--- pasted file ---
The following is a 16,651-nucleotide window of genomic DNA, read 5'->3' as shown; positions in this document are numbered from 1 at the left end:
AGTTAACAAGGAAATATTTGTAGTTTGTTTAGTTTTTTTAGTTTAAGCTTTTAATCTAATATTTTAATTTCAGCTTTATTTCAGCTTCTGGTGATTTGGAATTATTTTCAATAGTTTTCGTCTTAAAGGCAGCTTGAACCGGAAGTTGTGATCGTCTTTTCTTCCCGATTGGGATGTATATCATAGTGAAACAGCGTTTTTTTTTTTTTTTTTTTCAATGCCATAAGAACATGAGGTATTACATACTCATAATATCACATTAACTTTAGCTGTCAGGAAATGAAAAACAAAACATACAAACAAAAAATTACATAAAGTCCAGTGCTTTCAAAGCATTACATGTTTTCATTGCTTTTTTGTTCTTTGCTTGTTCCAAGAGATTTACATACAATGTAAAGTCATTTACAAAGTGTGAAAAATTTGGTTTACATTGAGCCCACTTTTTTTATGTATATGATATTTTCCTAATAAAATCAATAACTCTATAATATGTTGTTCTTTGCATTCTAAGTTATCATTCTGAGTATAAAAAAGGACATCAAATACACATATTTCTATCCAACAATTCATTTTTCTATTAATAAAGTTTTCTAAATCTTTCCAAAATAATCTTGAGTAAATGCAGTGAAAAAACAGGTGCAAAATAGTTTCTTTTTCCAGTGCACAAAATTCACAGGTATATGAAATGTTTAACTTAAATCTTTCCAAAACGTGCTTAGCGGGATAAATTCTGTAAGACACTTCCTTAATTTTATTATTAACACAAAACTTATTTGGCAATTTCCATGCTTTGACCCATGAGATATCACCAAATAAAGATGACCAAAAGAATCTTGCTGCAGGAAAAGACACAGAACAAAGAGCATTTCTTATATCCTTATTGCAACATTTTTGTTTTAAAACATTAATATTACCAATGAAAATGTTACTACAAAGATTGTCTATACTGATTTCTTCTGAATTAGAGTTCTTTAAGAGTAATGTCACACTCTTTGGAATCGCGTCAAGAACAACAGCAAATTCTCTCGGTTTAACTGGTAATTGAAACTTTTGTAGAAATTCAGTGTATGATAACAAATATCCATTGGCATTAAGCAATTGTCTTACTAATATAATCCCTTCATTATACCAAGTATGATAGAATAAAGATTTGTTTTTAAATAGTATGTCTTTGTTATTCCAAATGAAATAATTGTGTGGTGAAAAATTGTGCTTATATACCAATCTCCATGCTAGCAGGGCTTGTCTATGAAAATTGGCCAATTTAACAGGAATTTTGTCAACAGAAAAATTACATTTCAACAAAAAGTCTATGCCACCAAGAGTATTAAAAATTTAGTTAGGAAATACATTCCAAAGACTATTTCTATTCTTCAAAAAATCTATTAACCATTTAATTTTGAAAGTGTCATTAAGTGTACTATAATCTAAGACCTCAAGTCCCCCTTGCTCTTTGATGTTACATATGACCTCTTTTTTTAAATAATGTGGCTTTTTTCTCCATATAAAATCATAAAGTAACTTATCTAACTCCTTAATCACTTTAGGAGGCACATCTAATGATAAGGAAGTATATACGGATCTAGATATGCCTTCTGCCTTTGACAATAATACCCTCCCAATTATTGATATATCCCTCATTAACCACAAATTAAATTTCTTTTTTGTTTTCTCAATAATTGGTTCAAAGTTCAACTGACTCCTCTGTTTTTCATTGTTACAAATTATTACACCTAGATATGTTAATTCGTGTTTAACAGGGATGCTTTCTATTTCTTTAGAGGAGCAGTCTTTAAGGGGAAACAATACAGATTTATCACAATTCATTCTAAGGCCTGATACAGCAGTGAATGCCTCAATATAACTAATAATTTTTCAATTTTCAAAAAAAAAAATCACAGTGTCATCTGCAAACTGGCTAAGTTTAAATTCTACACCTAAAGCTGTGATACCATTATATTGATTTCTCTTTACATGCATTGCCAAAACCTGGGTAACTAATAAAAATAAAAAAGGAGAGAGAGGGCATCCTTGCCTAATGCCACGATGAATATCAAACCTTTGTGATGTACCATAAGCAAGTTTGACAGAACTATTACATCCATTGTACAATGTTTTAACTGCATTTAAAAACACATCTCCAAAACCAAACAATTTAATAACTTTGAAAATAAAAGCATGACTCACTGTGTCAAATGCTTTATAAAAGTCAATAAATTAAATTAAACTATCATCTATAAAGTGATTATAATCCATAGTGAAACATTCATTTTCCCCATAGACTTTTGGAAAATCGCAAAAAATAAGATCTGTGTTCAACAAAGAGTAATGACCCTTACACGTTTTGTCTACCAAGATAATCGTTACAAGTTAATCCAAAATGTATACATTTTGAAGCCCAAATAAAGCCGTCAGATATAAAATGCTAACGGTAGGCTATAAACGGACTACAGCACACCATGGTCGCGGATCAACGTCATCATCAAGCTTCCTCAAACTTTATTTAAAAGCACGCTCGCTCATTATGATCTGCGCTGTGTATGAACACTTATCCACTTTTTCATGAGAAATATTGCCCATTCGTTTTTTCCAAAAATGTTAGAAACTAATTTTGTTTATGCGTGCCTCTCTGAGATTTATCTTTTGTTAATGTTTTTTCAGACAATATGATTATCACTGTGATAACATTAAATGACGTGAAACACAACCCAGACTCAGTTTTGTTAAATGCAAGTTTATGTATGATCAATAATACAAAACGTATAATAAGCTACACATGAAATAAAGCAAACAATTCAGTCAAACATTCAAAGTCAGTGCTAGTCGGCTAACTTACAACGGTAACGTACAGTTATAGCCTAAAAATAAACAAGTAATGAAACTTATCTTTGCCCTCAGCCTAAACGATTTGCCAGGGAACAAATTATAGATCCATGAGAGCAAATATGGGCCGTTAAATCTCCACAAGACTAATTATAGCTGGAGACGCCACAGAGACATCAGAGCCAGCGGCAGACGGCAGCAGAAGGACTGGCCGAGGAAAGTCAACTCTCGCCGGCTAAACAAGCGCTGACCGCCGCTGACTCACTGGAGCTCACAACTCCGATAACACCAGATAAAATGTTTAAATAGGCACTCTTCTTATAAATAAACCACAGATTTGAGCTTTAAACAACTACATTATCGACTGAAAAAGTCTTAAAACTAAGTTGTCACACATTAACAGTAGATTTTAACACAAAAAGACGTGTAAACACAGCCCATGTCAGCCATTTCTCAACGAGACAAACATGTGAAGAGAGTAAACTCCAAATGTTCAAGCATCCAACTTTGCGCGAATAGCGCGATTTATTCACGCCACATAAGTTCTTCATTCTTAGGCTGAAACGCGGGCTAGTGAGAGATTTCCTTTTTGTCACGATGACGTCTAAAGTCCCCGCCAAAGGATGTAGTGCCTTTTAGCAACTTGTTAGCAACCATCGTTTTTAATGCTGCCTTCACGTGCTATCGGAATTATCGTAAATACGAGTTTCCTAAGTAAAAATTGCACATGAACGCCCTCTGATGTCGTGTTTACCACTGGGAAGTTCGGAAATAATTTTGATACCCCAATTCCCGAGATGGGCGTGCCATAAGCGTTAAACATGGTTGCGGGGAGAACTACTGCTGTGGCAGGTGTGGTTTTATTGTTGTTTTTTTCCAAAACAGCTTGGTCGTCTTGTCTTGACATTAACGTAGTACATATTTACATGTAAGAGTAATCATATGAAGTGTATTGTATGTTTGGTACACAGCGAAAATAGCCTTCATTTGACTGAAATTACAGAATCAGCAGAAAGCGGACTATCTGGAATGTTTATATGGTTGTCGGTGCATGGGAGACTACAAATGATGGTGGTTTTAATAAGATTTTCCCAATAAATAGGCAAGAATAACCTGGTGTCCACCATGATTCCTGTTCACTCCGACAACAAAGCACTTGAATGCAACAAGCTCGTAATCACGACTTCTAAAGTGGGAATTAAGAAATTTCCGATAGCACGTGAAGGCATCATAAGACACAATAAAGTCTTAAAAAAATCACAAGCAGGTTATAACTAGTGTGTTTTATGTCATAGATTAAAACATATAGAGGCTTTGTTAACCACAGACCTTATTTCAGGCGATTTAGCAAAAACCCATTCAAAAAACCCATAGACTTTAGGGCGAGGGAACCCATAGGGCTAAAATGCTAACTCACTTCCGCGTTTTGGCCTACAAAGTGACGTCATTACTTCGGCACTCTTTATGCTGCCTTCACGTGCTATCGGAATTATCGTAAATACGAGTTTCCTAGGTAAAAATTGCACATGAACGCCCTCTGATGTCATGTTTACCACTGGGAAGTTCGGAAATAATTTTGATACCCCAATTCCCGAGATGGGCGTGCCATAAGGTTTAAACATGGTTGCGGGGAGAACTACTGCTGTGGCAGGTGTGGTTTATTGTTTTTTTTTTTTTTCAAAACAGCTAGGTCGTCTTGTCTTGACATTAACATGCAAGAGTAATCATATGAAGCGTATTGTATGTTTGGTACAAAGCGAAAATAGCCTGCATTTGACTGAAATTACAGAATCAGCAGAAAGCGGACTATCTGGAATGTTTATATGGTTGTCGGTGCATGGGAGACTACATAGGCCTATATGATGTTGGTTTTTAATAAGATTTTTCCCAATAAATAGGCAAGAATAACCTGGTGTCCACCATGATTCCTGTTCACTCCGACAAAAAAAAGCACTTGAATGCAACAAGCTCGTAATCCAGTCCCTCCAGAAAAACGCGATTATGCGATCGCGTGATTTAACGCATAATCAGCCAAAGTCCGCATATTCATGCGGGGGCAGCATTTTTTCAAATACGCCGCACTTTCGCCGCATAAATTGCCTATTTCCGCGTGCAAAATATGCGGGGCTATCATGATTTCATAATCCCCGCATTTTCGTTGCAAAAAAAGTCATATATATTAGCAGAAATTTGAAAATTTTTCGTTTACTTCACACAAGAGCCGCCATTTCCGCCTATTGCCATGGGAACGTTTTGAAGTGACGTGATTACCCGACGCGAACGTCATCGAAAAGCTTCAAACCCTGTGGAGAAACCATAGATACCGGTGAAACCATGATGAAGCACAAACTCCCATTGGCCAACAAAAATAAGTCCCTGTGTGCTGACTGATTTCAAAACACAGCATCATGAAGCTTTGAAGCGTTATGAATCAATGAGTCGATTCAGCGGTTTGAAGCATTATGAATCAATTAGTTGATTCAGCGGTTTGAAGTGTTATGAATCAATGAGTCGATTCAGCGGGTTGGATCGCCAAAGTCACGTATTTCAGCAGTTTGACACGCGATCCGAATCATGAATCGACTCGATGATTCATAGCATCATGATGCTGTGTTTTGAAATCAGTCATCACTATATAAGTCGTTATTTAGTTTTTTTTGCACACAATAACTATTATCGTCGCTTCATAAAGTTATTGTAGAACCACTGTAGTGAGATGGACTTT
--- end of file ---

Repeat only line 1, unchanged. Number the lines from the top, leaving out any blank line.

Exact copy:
The following is a 16,651-nucleotide window of genomic DNA, read 5'->3' as shown; positions in this document are numbered from 1 at the left end: